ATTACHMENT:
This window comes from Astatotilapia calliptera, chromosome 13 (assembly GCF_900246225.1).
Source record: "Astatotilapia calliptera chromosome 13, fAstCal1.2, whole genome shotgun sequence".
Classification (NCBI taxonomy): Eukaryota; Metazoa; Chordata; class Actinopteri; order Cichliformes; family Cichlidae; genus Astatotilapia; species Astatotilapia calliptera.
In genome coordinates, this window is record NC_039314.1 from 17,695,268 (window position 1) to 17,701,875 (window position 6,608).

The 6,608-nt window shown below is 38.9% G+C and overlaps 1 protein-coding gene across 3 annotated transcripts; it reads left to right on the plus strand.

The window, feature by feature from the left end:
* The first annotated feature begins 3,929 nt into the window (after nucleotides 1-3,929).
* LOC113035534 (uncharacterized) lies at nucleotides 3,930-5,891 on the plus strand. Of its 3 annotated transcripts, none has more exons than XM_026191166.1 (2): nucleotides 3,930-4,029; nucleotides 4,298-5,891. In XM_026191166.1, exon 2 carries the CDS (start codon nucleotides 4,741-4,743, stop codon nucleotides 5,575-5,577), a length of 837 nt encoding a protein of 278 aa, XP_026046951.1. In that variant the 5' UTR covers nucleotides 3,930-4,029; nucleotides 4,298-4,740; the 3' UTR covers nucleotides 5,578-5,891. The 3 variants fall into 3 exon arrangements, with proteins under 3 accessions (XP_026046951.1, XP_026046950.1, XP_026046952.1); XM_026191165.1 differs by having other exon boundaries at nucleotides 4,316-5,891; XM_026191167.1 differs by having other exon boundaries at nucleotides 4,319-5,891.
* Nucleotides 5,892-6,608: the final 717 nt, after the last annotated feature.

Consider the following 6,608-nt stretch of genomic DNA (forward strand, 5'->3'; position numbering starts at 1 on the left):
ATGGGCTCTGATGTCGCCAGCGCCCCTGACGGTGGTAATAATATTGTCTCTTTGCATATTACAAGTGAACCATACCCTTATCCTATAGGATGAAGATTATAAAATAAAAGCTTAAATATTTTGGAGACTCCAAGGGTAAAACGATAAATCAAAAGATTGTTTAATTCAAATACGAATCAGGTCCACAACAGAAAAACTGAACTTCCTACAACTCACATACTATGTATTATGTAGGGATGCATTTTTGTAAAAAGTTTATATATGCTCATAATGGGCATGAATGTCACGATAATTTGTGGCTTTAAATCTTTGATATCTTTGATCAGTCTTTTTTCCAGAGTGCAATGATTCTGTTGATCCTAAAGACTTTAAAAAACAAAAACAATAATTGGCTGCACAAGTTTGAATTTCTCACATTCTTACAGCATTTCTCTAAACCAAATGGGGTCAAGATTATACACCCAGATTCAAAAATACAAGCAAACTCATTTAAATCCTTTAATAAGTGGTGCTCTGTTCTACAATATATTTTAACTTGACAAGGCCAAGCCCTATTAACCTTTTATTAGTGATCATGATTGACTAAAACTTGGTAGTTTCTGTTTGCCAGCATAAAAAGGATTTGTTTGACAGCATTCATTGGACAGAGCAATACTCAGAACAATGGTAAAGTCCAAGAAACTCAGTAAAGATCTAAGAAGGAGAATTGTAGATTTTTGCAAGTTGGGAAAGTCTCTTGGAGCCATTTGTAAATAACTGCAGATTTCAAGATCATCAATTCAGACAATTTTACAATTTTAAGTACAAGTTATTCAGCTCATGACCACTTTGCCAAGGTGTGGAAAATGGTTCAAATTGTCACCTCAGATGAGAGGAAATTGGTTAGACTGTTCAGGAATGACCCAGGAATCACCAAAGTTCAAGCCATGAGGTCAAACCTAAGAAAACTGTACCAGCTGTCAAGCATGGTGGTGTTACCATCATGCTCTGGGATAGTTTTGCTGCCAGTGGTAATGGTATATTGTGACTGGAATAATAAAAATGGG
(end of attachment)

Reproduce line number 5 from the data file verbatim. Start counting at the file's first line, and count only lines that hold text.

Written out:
The 6,608-nt window shown below is 38.9% G+C and overlaps 1 protein-coding gene across 3 annotated transcripts; it reads left to right on the plus strand.